I came here to write a couple posts on burnout, but twice, my Safari crashed and I lost everything in my post editor here on Squarespace. (Hey Squarespace, maybe you could have some kind of auto-save feature here?). Anyway, it serves me right — I usually use a plain text editor to compose and paste in later to avoid these very situations.
But I digress. I had come here to be reflective about my work life, but I was having too much trouble focusing in on a relevant point. And then I started describing how addicted I have become to a couple podcasts of late, one that has been defunct since 2012, and one that is brand new.
Briefly, I will tell you what they are. First, there is Thomas James's Escape From Illustration Island, an interview format podcast where James connects with a very impressive roster of illustration and design pros including Steven Heller and Murray Tinkelman. Second, there is Creative Pep Talk with Andy J. Miller, which is pretty much exactly what it sounds like — one guy, monologue style, speaking directly, personally, and positively about the ins and outs of being a freelance illustrator. I don't intend on this being a podcast review, but I do implore you to check both of these podcasts out, if you are, like me, a professional or aspiring independent illustrator or commercial artist.
Now what does a botched blog post about burnout have to do with my recent infatuation with these podcasts? Well, these podcasts have been breathing life into my creative soul, helping me to feel inspired by the incredible talent that exists out there and feeling more camaraderie with my fellow illustrators in all corners of the earth. I really feel more a part of a greater community as a result. And I also am inspired to be more intentional about contributing to that community, giving back a little of what I have received.
I also want to be more thoughtful and reflective of my life and practice as an illustrator, so that, hopefully, I can start being more perceptive of those things that lead me to burnout in the first place. I'm sure this is a common scenario, but I have really just been in "do" mode for the last four months, not really giving myself enough time to step back and observe and reflect on what I am doing and why.
So I offer you, the illustration community, this: me writing more regularly on this blog. I will write about my personal struggles as an illustrator, as a provider for my family, as a professional who needs to meet the needs of my clients, as one with both many years of experience and (hopefully) many years ahead. It may be once a week, or maybe once bi-weekly. The format may not be mind-blowing, nor the content completely original, but I hope that my unique experience and perspective will be useful to some!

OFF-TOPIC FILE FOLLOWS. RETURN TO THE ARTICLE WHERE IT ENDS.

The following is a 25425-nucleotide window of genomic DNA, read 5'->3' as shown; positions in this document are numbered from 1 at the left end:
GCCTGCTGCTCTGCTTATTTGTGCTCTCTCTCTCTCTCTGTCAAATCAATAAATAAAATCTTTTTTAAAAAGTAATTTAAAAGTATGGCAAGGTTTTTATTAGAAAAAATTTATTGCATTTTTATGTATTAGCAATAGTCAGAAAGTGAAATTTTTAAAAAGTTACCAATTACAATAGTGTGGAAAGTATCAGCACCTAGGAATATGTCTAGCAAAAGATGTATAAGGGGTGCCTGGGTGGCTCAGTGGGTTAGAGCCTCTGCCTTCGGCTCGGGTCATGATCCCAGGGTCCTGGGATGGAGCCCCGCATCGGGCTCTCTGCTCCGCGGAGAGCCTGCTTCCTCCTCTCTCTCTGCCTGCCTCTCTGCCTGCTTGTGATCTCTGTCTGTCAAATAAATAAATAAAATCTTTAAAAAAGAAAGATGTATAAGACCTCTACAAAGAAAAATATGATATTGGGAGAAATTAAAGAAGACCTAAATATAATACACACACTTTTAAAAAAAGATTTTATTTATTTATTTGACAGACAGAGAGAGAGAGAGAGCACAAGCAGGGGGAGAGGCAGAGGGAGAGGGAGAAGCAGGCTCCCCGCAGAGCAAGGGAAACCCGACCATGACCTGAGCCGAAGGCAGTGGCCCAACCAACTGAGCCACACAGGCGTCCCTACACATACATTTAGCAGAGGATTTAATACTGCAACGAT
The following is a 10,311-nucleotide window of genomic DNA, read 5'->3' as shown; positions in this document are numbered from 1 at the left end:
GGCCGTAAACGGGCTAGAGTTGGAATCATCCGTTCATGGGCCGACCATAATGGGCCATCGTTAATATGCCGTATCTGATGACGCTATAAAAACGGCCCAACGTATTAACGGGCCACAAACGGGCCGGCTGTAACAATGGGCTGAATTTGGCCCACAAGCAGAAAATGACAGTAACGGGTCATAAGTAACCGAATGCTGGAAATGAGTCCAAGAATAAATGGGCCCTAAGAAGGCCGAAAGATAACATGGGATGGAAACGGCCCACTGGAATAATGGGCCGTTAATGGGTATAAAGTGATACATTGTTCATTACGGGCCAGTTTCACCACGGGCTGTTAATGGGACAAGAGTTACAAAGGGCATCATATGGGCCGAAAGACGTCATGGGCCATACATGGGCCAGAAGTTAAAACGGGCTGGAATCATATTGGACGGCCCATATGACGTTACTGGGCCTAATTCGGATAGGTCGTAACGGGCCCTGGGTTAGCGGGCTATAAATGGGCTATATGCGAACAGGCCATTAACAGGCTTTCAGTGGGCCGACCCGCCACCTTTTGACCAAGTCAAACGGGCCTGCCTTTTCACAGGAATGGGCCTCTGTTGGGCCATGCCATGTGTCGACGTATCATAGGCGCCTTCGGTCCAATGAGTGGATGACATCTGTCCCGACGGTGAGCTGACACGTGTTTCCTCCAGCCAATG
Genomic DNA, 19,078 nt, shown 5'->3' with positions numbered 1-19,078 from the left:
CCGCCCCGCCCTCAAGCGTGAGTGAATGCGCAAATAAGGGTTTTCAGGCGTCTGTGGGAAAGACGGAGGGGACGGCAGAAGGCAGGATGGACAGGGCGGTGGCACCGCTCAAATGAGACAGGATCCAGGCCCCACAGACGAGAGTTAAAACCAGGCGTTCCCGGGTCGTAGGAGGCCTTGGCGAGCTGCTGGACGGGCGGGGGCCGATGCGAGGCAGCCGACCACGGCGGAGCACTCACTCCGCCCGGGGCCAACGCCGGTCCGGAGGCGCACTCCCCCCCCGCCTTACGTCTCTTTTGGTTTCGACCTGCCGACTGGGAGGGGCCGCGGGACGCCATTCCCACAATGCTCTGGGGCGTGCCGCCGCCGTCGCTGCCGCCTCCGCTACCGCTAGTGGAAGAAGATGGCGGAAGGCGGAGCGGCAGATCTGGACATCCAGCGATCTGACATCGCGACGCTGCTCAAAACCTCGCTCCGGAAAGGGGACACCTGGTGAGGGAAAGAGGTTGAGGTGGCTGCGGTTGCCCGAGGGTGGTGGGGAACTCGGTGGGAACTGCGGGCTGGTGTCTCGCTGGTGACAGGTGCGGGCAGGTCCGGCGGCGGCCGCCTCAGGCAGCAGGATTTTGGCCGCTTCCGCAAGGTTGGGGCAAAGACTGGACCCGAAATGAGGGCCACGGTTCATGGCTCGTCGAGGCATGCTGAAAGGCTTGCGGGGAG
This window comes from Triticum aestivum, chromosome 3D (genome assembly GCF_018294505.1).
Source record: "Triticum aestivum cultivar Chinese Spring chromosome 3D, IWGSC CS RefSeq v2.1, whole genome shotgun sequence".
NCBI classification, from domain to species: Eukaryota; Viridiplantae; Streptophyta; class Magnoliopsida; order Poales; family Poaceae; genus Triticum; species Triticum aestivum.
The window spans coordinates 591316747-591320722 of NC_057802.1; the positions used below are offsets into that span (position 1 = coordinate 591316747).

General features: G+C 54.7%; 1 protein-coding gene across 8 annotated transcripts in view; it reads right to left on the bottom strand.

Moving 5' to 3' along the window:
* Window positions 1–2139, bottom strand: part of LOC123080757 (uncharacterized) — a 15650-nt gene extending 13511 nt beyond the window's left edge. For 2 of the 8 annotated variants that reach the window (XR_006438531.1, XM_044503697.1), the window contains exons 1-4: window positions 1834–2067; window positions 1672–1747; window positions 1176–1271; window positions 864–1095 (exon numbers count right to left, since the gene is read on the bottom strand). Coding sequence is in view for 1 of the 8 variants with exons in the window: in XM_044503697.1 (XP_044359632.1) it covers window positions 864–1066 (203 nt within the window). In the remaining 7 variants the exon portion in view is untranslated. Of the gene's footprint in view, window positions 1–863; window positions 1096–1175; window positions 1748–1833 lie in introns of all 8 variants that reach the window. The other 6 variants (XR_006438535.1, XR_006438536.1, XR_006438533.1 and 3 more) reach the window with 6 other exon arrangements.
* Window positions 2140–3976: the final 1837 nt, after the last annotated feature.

Blogging for me is not new. I have been blogging since 2002 in various forms. I started keeping a highly (and quite boldly) personal journal on Blurty (which was a sibling to Livejournal). I started blogging with the deep need to be understood and connect amidst the loneliness and depression of my early 20s. I quickly found a community of fellow bloggers who almost lived to write and read each other’s posts and to comment and encourage each other.
In 2004 or thereabouts, I moved from the Blurty platform to Blogger, where I ran a blog called Process and Progress, a continuation of my personal blog, but with a bit more focus on my journey into a creative career. I killed the blog in 2009 when my personal life was changing radically and I wanted to avoid the temptation to write about any of it in the public sphere.
Since then, I have had many attempts at blogging, including a drawing blog, a design blog, and most recently this one. Never have I been able to return to the focus and poignancy of my earlier, more personal blogs, and I think, in retrospect, this is my strength: being personal and somewhat philosophical about things (I use the word philosophical quite lightly, as I am certainly no philosopher!). I certainly don’t intend on committing career suicide by airing my dirty laundry, but I hope to write honestly and articularly about this illustration life. Heck, maybe I’ll even call my new series of posts This Illustration Life.
Among other things, I will of course offer more practical advice and insider views into how I operate my business. I look forward to writing more, connecting more with the greater illustration community, and, more than anything, learning to give back to a community that has given me so much.
Wish me luck. And thanks for reading.